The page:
I love Ursula Le Guin, to the extent I am reading her books slowly because I don't want to run out of them. Always Coming Home is the big one I have yet to read. After that I think I only have Malafrena and some of the short stories. Of the adult fiction and young adult fiction anyway, I am not including the poetry or the Catwings books (I think some of her YA fiction is very worthwhile reading as an adult, the Earthsea books obviously but also the Annals of the Western Shore series.)

Love the Dispossessed, I am thinking it is due a re-read.

This might be of interest- there was an album made at the time to accompany Always Coming Home, which came on a cassette with some early editions of the book.

It was re-released not that long ago. The sample track here actually sounds quite interesting. When I do decide I want to read the book I may well invest in the album as well.

https://daily.bandcamp.com/2018/03/22/music-and-poetry-of-the-kesh-ursula-le-guin-interview/

ooh, thank you for this. It's the first time I have heard any of the music and poetry and I like it. I have almost no room left for more vinyl, but that package is too good to resist, it's coming my way when I've been paid. Thanks for posting, and imagine having Always Coming Home to look forward to for the first time!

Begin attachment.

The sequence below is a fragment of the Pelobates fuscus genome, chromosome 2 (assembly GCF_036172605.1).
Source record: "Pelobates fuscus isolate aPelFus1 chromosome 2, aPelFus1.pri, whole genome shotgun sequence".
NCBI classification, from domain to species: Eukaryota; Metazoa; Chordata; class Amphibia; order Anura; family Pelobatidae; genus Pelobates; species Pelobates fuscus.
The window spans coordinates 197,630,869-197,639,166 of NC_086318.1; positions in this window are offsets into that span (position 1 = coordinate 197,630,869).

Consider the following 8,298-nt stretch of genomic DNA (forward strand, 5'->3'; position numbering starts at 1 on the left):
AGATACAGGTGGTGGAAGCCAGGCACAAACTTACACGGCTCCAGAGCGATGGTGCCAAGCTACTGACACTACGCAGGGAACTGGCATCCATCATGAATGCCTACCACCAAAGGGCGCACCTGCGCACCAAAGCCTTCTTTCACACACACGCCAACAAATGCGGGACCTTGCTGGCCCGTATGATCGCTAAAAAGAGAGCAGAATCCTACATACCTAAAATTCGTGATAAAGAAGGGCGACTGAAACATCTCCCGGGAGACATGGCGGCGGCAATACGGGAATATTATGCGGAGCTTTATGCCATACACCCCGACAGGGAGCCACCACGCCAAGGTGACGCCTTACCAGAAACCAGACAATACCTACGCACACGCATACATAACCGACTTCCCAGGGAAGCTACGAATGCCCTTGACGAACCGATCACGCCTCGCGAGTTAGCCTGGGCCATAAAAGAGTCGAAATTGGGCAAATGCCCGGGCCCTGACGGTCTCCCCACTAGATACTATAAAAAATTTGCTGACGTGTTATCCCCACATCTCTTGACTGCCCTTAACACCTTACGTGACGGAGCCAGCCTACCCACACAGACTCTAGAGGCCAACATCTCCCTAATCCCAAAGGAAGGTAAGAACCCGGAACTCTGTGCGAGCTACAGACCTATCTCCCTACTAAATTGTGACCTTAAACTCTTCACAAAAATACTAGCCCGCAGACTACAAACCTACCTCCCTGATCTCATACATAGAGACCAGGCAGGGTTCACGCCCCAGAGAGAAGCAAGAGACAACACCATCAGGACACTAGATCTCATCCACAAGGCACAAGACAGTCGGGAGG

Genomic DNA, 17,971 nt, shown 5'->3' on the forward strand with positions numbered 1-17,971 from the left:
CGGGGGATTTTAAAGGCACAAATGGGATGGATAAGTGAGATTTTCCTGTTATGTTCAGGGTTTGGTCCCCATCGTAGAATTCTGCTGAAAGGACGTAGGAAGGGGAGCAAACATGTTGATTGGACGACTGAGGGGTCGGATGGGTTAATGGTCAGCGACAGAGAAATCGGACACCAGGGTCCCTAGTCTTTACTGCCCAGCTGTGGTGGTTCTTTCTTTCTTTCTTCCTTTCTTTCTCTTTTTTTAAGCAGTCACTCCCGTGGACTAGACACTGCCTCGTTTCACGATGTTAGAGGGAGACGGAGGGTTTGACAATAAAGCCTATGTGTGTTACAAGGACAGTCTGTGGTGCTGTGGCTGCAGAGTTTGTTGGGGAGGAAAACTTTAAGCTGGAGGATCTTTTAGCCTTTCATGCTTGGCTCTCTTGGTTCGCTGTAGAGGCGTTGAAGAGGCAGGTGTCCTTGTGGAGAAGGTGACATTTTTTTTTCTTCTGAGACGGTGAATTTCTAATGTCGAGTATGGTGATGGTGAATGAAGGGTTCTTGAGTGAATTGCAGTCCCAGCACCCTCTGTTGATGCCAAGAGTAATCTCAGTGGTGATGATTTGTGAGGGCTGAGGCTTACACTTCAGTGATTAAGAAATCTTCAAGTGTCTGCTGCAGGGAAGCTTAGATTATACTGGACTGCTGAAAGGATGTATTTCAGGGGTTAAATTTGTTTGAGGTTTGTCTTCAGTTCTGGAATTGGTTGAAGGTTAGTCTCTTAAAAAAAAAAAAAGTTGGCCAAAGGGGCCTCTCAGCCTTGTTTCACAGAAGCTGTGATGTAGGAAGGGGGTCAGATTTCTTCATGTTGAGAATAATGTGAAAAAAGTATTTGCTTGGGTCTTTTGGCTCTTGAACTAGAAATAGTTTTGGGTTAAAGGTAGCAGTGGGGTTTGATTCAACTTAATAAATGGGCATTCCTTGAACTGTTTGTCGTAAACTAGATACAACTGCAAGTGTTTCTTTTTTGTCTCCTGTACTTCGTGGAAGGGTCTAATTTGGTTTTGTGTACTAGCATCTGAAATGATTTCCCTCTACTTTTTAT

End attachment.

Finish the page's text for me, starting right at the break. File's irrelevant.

Re: Book pairing: The Dispossessed / Always Coming Home - Ursula Le Guin
« Reply #8 on: November 07, 2018, 04:12:54 PM »
I did re-read The Dispossessed off the back of this thread.

I love the worlds that Le Guin creates. I almost always dream about her books while I am reading them and it happened again this time.

She interrogates the anarchism of Anaress much harder than I remembered also. And I remembered that the book was not really utopian. But I had forgotten for instance that certainly the threat of violence and sometimes the reality of violence is a part of their society- it is mentioned at one point that people who don't fit in are frequently roughed up to encourage them to move on. Or the person who it seems is sent mad by the rejection he receives from society.

As always with books I really like I am at a loss to know what to say about it apart from that it is really good. In a way it is a subtle book about human relationships.
« Last Edit: November 07, 2018, 07:00:50 PM by Pranet »